A suspected Mexican drug gang gunned down two cars carrying families with ties to the U.S. consulate on Saturday, killing an American couple and a Mexican man in the country's deadliest city.
Three young children survived the shoot-out in Ciudad Juarez, including the couple's baby, who was found crying in the backseat of their vehicle.
The pair was identified as consular employee Lesley A. Enriquez, 35, and her husband, Arthur H. Redelfs, 34, by Robert Cason, Redelfs' stepfather. Redelfs was a detention officer at the El Paso County Jail, he said. The third person killed was identified as the husband of a Mexican employee of the consulate.
The slayings, which occurred in broad daylight, came amid a surge in bloodshed along Mexico's border with Texas and drew condemnation from the White House. Mexico's president expressed outrage and promised a fast investigation to find those responsible.
The State Department authorized U.S. government employees at Ciudad Juarez and five other U.S. consulates in northern Mexico to send family members out of the area because of concerns about rising drug violence. The cities are Tijuana, Nogales, Nuevo Laredo, Monterrey and Matamoros.
"It is imperative that U.S. citizens understand the risks in Mexico, how best to avoid dangerous situations, and who to contact if victimized," the department said in a statement issued Sunday.
Authorities put suspicion on members of a gang of hit men allied with the Juarez drug cartel. That theory is based on "information exchanged with U.S. federal agencies" helping in the investigation, according to a statement Sunday from the joint mission of soldiers and federal police overseeing security in Ciudad Juarez.
While putting the blame on the drug gang, police offered no information on a possible motive in the slayings. U.S. State Department spokesman Fred Lash said only that the three dead people were at the same party before the attacks that occurred minutes apart Saturday afternoon.
Several U.S. citizens have been killed in Mexico's drug war, most of them people with family ties to Mexico. It is very rare for American government employees to be targeted, although attackers hurled grenades at the U.S. consulate in the northern city of Monterrey in 2008.
Lash said the decision was based not only on Saturday's killings but also on a wider pattern of violence and threats in northern Mexico in recent weeks. The State Department noted the U.S. Embassy in Mexico City has advised American citizens to delay unnecessary travel to parts of the Mexican states of Durango, Coahuila and Chihuahua.
The consulate employee and her husband, both U.S. citizens, were shot to death in their car near the Santa Fe International bridge linking Ciudad Juarez with El Paso, Texas, said Vladimir Tuexi, a spokesman for the Chihuahua state prosecutors office.
The woman was shot in the head, while her husband suffered wounds in his neck and arm. Their baby was found unharmed in the back seat. Tuexi estimated the child was around 1 year old.
Cason declined to discuss the welfare of his grandchild. "I don't want to give any more information to the psychotics out there," he said.
Tuexi said the baby was in the custody of Mexican social services.
The U.S. government did not give any details on Enriquez's job at the consulate, and Cason said he didn't know what she did there. A neighbor of Enriquez, Zonia Rivas, also didn't know.
"I do know she just went back to work about three months ago after having her baby," she said.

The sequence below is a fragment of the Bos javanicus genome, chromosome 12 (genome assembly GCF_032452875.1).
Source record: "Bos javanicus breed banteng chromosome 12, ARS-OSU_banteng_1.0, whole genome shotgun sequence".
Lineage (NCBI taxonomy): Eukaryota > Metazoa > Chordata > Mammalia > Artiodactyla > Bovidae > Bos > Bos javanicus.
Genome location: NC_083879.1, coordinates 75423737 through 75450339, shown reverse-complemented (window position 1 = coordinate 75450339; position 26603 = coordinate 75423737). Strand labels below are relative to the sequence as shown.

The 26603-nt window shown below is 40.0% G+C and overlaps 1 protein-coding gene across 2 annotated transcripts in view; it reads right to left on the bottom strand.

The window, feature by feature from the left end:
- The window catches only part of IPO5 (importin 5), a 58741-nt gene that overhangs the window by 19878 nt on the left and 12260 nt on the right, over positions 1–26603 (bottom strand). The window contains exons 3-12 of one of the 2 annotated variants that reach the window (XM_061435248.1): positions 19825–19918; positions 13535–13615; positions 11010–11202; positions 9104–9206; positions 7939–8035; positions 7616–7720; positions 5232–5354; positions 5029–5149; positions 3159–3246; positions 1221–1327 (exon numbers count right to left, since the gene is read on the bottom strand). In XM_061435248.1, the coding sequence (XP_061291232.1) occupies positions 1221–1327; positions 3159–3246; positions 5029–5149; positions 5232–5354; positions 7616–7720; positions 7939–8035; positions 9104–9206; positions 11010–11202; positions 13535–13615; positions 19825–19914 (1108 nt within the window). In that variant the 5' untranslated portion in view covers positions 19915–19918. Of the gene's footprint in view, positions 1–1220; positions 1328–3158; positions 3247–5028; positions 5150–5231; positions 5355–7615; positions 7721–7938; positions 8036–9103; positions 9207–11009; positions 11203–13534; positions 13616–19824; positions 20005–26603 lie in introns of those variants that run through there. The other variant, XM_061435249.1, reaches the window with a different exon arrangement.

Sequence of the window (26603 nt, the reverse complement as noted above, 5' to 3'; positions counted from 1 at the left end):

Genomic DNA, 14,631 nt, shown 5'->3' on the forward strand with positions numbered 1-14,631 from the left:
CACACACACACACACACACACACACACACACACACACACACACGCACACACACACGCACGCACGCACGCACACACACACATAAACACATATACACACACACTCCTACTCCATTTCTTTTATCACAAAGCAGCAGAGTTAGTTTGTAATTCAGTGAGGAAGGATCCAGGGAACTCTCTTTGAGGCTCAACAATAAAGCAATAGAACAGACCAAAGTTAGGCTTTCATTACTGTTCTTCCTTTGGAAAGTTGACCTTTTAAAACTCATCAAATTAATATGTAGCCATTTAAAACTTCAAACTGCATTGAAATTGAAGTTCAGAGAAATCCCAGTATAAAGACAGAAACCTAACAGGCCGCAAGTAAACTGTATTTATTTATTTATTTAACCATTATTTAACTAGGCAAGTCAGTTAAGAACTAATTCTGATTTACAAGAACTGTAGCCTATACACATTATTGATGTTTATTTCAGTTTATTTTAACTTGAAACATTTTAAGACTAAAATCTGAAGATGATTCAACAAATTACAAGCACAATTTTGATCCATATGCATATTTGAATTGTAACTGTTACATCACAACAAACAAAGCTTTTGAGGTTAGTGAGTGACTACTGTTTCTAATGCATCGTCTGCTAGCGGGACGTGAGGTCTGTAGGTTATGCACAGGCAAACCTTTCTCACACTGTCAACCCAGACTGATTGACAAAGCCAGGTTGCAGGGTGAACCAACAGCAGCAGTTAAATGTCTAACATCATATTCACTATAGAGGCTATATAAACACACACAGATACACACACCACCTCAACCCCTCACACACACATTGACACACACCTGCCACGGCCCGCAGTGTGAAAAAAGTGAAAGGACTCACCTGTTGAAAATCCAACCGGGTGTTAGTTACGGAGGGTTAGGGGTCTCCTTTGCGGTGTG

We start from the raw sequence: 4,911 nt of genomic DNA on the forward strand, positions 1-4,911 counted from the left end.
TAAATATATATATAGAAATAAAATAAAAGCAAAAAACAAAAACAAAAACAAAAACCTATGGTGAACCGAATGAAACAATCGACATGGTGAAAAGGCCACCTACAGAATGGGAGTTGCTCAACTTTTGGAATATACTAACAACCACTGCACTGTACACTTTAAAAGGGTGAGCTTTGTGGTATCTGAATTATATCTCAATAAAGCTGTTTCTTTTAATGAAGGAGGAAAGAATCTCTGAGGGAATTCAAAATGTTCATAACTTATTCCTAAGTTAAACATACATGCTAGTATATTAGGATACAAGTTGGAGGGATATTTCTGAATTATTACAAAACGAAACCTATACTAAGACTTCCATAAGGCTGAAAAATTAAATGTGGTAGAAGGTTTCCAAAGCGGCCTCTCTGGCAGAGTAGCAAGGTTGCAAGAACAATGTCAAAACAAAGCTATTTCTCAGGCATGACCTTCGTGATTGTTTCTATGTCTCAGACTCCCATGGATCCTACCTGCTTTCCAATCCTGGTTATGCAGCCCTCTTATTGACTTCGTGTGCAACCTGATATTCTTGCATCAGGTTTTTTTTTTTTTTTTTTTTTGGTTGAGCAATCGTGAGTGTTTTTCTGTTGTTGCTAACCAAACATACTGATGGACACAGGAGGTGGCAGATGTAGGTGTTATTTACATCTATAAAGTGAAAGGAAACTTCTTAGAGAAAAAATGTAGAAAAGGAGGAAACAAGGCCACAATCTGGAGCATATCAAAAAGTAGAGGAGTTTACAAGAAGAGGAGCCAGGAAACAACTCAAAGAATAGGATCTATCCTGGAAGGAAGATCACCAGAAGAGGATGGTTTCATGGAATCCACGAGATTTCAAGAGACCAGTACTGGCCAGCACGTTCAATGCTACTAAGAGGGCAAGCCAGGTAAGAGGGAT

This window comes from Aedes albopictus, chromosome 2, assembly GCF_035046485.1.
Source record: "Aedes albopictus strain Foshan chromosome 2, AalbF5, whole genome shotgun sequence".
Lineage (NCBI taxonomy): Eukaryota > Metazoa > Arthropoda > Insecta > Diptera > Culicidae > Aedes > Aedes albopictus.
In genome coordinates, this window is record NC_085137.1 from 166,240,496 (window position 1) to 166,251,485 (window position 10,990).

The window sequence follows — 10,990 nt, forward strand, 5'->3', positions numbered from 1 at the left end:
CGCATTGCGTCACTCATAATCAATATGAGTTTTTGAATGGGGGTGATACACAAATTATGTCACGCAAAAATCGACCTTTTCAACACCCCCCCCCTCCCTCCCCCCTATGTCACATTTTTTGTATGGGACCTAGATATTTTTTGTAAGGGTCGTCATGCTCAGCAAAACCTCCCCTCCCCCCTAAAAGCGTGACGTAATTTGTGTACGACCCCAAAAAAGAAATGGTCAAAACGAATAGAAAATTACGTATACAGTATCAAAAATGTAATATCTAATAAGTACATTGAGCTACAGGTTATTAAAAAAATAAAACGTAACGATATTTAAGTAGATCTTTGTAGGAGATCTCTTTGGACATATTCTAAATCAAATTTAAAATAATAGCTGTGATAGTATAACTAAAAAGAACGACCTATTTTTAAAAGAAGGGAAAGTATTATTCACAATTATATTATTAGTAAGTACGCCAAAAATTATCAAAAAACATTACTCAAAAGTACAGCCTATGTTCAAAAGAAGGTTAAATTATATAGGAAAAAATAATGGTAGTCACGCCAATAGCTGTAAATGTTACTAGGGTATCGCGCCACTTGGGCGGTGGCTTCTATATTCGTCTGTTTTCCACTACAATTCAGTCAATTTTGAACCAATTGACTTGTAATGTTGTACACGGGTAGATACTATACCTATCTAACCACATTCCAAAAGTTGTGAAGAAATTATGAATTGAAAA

Ten minutes before that killing, police in another part of the city found the body of the husband of a Mexican employee of the consulate.
Jorge Alberto Salcido Ceniceros, 37, a Mexican citizen, was shot to death in his car, while his two children, ages 4 and 7, were wounded, according to the state prosecutors office. The children were hospitalized.
Civilians have increasingly gotten caught in the middle of drug gang violence that has made Ciudad Juarez one of the deadliest cities in the world, with more than 2,500 people killed last year alone.
The three died during a particularly bloody weekend in Mexico, with nearly 50 people killed in apparent gang violence. Nine people were killed in a gang shootout early Sunday in the Pacific resort city of Acapulco, one of Mexico's spring break attractions.
Ciudad Juarez has long been wracked by drug-related violence, but other stretches of the frontier with Texas that had been relatively quiet have seen a surge of killings recently. U.S. officials briefly closed the consulate in Reynosa because of violence, which Mexican authorities have blamed on the breaking of an alliance between two drug gangs.
The office of Mexican President Felipe Calderon's office said he "expresses his indignation" and "his sincerest condolences to the families of the victims" of Saturday's attack.
Calderon "reiterated the Mexican government's unwavering compromise to resolve these grave crimes," his office said.
President Obama was "deeply saddened and outraged" by the killings, the White House said.
"He extends his condolences to the families and condemns these attacks on consular and diplomatic personnel serving at our foreign missions," the statement said. "In concert with Mexican authorities, we will work tirelessly to bring their killers to justice."
U.S. Secretary of State Hillary Clinton said "these appalling assaults on members of our own State Department family are, sadly, part of a growing tragedy besetting many communities in Mexico."
"They underscore the imperative of our continued commitment to work closely with the Government of President Calderon to cripple the influence of trafficking organizations at work in Mexico," she added. "This is a responsibility we must shoulder together."
The Associated Press contributed to this report.